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Physical education and leisure-time sport reduce overweight and obesity: a number needed to treat analysis

International Journal of Obesity (2019) | Download Citation



School-based physical education (PE) and organised leisure-time sports participation (LTSP) represent important physical activity opportunities for children. We examined the preventive effect of increased PE as well as LTSP on overweight and obesity (OW/OB) in school children.


Longitudinal data from children attending 10 primary schools in the Danish municipality of Svendborg, comprising 6 intensive PE (270 min/week) and 4 control (90 min/week) schools were assessed. Age- and sex-specific cut-offs for body mass index (BMI) determined OW/OB status. Associations between OW/OB status and school type (intensive PE or control) or LTSP were investigated using mixed, multilevel logistic regression models. Significant parameter estimates were converted into number needed to treat statistics (NNT).


In total, 1009 children (53.3% female; mean age 8.4 ± 1.4 years) were included in the analysis, with 892 children (52% female) being normal weight (NW) at baseline. Eighteen (NNT = 17.1; 95% CI [11.0, 226.1]) children attending an intensive PE school for 2 years, resulted in one fewer case of OW/OB compared with attendance at a normal PE school. For NW children, prevention of one case of OW/OB requires 36 (NNT = 35.8; 95% CI [25.1, 596.3]) children to participate in intensive PE for 2 years in comparison with normal PE. LTSP over 2 years may prevent OW/OB if 15 children participate in one LTSP session/week, 9 in two LTSP sessions/week and 8 in three LTSP sessions/week; for normal weight children, 25 children had to participate in one LTSP session/week, 16 in two LTSP sessions/week and 14 in three LTSP sessions/week.


We provide the first NNT estimates of school-based PE and LTSP to prevent the onset of OW/OB. PE, and separately, LTSP seem to have both a protective and a treatment effect against OW/OB in children.

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The authors gratefully acknowledge the work of numerous students and PhD students who have participated in the data collection for the CHAMPS Study-DK. We thank children, parents and teachers in the schools involved in the project, and we are grateful for the cooperation with The Svendborg Project, Sport Study Sydfyn and The Municipality of Svendborg. We also acknowledge members of the CHAMPS Study-DK not listed as co-authors of this paper: C Christiansen, E Jespersen and C Franz.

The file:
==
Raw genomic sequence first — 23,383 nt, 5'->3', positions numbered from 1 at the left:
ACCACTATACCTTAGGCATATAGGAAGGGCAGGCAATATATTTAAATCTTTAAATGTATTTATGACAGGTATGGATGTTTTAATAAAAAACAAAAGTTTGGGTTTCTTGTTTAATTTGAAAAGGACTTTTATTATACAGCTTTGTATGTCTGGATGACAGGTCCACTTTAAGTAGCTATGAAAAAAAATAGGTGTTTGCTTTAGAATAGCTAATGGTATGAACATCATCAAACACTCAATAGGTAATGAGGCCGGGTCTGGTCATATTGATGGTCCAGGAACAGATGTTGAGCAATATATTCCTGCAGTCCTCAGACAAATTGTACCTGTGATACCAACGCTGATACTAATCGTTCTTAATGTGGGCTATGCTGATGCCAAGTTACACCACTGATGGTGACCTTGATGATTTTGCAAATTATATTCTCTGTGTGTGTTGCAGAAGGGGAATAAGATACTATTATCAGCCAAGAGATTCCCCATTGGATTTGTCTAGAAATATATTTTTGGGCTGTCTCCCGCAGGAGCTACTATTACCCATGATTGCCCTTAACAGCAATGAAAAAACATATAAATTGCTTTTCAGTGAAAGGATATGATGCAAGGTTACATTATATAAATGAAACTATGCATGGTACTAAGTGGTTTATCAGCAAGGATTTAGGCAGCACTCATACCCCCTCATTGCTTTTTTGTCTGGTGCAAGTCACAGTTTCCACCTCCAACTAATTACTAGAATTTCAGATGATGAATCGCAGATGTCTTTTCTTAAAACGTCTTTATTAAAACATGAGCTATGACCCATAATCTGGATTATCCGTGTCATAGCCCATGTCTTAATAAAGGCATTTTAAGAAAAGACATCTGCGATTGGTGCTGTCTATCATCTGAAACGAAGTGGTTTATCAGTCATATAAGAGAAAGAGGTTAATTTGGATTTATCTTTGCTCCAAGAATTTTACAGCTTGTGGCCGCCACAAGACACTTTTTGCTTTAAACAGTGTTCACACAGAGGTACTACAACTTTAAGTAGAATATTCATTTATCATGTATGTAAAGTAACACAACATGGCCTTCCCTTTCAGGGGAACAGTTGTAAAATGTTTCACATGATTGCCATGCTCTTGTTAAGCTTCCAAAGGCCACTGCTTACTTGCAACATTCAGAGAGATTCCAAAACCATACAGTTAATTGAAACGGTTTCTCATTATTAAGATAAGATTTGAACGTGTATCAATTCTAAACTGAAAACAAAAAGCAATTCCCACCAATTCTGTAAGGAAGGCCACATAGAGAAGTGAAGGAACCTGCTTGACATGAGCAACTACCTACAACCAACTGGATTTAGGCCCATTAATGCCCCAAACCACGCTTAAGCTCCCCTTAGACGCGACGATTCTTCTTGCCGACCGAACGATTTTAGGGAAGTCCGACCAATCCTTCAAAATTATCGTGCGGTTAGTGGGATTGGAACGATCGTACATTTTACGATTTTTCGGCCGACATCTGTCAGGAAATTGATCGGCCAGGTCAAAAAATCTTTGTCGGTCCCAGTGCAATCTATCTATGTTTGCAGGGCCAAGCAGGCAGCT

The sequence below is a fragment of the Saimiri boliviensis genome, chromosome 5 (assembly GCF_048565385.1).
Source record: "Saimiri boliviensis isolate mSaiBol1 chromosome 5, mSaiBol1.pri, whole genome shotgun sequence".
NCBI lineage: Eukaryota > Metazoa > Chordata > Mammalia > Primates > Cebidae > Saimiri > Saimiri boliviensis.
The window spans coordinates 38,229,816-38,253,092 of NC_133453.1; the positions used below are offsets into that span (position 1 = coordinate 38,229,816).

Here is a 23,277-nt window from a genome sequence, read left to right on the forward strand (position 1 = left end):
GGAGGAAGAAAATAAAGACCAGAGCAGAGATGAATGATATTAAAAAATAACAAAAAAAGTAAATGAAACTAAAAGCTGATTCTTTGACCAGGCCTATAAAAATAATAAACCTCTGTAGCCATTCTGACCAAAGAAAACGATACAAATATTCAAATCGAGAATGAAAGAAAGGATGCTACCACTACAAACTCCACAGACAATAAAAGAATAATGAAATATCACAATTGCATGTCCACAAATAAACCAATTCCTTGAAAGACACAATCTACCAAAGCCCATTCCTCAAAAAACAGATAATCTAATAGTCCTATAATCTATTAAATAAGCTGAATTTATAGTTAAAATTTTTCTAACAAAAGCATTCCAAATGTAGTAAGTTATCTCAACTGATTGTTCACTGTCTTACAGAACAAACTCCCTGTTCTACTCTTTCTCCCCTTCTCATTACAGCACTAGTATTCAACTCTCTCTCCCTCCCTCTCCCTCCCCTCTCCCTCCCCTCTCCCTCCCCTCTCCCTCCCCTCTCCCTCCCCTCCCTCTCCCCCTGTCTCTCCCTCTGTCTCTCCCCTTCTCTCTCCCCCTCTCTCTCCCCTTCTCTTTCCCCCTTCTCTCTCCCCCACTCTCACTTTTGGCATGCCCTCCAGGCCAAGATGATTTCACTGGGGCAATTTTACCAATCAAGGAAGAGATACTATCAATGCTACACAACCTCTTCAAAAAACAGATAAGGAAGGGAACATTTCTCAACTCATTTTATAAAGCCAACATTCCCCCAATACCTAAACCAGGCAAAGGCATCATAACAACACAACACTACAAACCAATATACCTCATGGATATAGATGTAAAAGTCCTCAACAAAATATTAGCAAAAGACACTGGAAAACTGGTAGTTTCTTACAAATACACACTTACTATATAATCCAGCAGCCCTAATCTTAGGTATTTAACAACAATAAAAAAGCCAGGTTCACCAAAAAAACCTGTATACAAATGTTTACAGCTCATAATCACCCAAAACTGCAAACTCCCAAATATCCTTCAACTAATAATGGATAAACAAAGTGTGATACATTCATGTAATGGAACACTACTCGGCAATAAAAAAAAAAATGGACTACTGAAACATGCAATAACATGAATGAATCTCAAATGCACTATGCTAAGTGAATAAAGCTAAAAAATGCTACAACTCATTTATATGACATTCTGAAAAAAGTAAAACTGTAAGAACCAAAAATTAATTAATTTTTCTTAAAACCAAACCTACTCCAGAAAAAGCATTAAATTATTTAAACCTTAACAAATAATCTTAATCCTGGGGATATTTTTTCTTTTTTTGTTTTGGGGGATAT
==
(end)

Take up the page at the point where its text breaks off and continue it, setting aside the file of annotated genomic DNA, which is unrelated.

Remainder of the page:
Author information


  1. School of Psychology and Exercise Science, Murdoch University, Murdoch, WA, 6150, Australia

    • Yvonne C. Learmonth
    • , Jeffrey J. Hebert
    •  & Timothy J. Fairchild
  2. Faculty of Kinesiology, University of New Brunswick, Fredericton, Canada

    • Jeffrey J. Hebert
    •  & Niels Wedderkopp
  3. Centre of Research in Childhood Health, Institute of Sports Science and Clinical Biomechanics, University of Southern Denmark, Odense, Denmark

    • Niels Christian Møller
    • , Heidi Klakk
    •  & Niels Wedderkopp
  4. University College Lillebælt, Odense, Denmark

    • Heidi Klakk
  5. Orthopedic Department, Hospital of Southern Jutland, Esbjerg, Denmark

    • Niels Wedderkopp


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Funding for the study is provided by The TRYG Foundation, University College Lillebaelt, University of Southern Denmark, The Nordea Foundation, The IMK Foundation, The Region of Southern Denmark, The Egmont Foundation, The A.J. Andersen Foundation, The Danish Rheumatism Association, Østifternes Foundation, Brd. Hartmann’s Foundation, TEAM Denmark, The Danish Chiropractor Foundation and The Nordic Institute of Chiropractic and Clinical Biomechanics.

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The authors declare that they have no conflict of interest.

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Correspondence to Yvonne C. Learmonth.

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